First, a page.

Career and Technical Education in High School: Does It Improve Student Outcomes?
Editors Note: We wanted to learn more about how – if at all – career and technical educations in high school improved student outcomes and found this informative study. It was originally published here by The Thomas B. Fordham Institute on April 7, 2016. We think it’s vital to keep tabs on the pulse of all things related to charter schools, including informational resources, and how to support charter school growth. We hope you find this—and any other article we curate—both interesting and valuable.
Fordham’s latest study, by the University of Connecticut’s Shaun M. Dougherty, uses data from Arkansas to explore whether students benefit from CTE coursework—and, more specifically, from focused sequences of CTE courses aligned to certain industries. The study also describes the current landscape, including which students are taking CTE courses, how many courses they’re taking, and which ones.
Key findings include:
- Students with greater exposure to CTE are more likely to graduate from high school, enroll in a two-year college, be employed, and earn higher wages.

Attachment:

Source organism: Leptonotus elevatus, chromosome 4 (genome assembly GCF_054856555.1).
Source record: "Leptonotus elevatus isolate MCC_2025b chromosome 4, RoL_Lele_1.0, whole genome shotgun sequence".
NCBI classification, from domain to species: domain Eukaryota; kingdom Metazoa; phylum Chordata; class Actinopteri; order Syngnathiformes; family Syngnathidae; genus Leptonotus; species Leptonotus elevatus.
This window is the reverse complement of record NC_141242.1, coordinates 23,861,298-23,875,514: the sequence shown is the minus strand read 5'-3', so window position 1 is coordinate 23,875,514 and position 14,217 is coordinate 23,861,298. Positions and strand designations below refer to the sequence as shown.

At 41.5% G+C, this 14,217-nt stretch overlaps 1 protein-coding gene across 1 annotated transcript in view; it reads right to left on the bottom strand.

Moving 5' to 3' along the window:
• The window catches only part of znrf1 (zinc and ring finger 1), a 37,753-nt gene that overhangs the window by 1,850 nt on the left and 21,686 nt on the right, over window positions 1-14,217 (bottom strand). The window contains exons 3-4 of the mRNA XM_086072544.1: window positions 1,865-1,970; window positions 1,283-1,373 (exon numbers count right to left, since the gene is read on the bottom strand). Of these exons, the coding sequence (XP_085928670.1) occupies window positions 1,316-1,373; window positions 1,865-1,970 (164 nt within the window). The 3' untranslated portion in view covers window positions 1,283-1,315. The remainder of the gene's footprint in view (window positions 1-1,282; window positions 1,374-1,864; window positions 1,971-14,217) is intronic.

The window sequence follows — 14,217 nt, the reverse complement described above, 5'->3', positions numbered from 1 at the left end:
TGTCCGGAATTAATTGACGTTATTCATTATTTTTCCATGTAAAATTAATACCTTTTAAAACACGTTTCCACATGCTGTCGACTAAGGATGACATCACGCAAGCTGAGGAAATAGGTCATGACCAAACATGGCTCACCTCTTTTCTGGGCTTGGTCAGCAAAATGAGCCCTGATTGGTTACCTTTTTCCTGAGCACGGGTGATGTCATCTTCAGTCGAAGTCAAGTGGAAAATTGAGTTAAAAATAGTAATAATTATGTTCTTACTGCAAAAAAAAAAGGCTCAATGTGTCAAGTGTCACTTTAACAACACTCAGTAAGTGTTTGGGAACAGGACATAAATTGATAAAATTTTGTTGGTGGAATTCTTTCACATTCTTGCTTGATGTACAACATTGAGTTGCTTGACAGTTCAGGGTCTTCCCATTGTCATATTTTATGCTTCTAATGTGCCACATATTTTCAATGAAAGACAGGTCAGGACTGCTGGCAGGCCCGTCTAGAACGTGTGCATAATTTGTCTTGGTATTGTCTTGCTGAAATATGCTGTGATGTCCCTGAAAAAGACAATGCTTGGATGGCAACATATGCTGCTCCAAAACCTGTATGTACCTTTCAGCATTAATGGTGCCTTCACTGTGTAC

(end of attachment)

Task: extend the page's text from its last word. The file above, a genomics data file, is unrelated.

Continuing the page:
- CTE is not a path away from college: Students taking more CTE classes are just as likely to pursue a four-year degree as their peers.
- Students who focus their CTE coursework are more likely to graduate high school by twenty-one percentage points compared to otherwise similar students (and they see a positive impact on other outcomes as well).
- CTE provides the greatest boost to the kids who need it most—boys, and students from low-income families.
Due to many decades of neglect and stigma against old-school “vo-tech,” high-quality CTE is not a meaningful part of the high school experience of millions of American students. It’s time to change that.